His last job: Communications consultant for the POA.

The mayor has been, at best, shaky on Prop. H. At first, he said he wanted the Police Commission to adopt a policy that would allow Tasers; that’s happened. He said he fully supports the chief – who strongly opposes the measure.

Farrell later said the measure isn’t necessary – but declined to sign a ballot argument against it.

“What does the POA have to do, how far does it have to go over the line, to get the mayor to speak out?” Crew asked.

John Crew and I have been watching mayors and cops and the POA for more than 30 years. Neither of us can remember any mayor allowing this level of POA nonsense.

And it’s pretty clear that the POA welcomes Farrell’s role. In the February edition of the POA Journal, Vice President Tony Montoya, who is leading the bargaining team, noted that the city was resorting to proposals “North Korean Kim Jon Un might impose” and sending a message that “it does not value you or what you do.” Montoya warns that officers may leave rather than face “these draconian working conditions.”

Labor negotiations, Montoya notes, “are both a collaborative and an adversarial process. But the city seems to have lost track of the former and become inebriated in the latter.”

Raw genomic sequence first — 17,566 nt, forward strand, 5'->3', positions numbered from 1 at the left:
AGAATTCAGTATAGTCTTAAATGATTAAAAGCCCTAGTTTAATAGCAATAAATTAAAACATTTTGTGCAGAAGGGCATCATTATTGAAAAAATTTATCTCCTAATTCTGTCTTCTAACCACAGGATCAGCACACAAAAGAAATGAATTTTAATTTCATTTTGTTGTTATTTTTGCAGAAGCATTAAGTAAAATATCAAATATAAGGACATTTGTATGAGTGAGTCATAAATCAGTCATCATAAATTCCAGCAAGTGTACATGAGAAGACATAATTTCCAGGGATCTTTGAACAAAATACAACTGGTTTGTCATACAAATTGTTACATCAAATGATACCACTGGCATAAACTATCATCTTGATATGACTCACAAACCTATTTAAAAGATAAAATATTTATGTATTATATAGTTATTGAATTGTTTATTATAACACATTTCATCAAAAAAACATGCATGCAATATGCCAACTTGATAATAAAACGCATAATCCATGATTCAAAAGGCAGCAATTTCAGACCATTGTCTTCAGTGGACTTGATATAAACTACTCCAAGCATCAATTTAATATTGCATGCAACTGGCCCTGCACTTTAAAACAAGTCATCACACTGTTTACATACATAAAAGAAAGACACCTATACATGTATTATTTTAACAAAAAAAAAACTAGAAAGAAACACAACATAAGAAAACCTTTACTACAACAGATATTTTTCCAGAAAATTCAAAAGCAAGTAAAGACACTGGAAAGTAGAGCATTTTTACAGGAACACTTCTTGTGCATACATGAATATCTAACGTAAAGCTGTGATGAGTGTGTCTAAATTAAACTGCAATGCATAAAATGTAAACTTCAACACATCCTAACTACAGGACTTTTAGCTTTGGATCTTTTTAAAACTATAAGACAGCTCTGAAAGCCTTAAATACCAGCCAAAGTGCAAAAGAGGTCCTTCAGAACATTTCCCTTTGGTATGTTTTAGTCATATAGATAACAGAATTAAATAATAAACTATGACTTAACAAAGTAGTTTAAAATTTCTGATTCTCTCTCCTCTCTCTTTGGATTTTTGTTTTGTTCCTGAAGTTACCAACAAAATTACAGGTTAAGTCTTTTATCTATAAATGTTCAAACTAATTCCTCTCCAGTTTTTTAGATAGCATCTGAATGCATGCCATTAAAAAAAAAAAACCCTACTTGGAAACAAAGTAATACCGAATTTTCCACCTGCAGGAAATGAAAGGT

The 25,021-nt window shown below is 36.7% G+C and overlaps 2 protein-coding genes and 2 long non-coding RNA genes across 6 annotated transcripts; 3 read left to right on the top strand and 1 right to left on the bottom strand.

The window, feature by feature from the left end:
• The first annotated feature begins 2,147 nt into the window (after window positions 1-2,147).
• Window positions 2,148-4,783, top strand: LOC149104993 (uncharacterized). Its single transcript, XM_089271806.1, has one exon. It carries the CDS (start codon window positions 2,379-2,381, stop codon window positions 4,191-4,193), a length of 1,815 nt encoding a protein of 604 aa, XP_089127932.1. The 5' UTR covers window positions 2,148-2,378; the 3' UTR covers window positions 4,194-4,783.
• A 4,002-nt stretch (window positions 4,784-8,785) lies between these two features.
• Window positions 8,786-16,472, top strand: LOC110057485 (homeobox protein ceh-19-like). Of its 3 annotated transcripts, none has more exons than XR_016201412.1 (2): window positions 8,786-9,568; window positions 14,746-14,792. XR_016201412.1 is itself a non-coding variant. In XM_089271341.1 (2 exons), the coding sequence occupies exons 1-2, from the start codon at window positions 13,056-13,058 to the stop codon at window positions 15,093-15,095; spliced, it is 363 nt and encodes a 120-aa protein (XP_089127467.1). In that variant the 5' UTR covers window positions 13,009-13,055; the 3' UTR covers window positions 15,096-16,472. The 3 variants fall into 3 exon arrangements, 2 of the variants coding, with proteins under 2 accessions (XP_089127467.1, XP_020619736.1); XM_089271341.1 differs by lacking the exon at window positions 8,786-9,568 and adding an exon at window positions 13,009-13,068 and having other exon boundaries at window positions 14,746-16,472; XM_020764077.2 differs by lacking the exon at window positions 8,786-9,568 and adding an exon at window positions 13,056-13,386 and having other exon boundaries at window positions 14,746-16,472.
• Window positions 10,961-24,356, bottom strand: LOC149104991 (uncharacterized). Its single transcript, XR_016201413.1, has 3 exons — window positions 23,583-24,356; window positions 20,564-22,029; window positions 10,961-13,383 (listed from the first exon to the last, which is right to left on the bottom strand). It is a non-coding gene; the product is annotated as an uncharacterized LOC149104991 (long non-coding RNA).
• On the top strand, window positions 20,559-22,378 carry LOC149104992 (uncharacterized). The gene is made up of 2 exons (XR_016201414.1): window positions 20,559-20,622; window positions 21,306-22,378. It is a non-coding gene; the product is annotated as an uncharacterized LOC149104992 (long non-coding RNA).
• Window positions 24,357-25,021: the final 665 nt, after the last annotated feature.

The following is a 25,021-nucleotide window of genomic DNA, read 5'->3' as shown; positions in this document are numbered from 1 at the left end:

That was then. Now that Farrell is leading the talks, the POA is much more conciliatory. In his letter, Adam notes that “we would like to take this opportunity to recognize the efforts of the city’s negotiating team. … By and large, the city team has been professional and collaborative.”

Farrell’s office hasn’t responded to my questions.

But there’s another tricky element to all of this:  The POA letter notes that the contract talks are headed for mediation March 26 – and then for arbitration April 16 if no contract is reached.

In theory, that could cut the supes out entirely,

Under Section 8.590 of the City Charter, public-safety personnel are barred from striking; in exchange, if there’s an impasse in negotiations, the final contract is decided by a three-person panel of arbitrators – and that decision is final and biding on all parties. In essence, the arbitrators go over every disputed element and settle it among themselves.

At this point, there’s no indication that Farrell or the Department of Human Relations, which handles the negotiations, has even asked the POA for an agreement not to block or delay reforms. If that’s not even on the table, and the two sides (perhaps by mutual consent) wind up in arbitration, I don’t think there’s any way the supervisors can force the issue.

Far be it from the likes of me to suggest that Nate Ballard is so fiendishly clever and manipulative that he would get Farrell and the POA to jointly force an impasse, putting this into arbitration, and avoiding any possibility that the supervisors – who overwhelmingly want accountability and might not approve any MOU that still allows the cops to block reform – have a final say in the matter.

But if that’s what happens, you read it here first.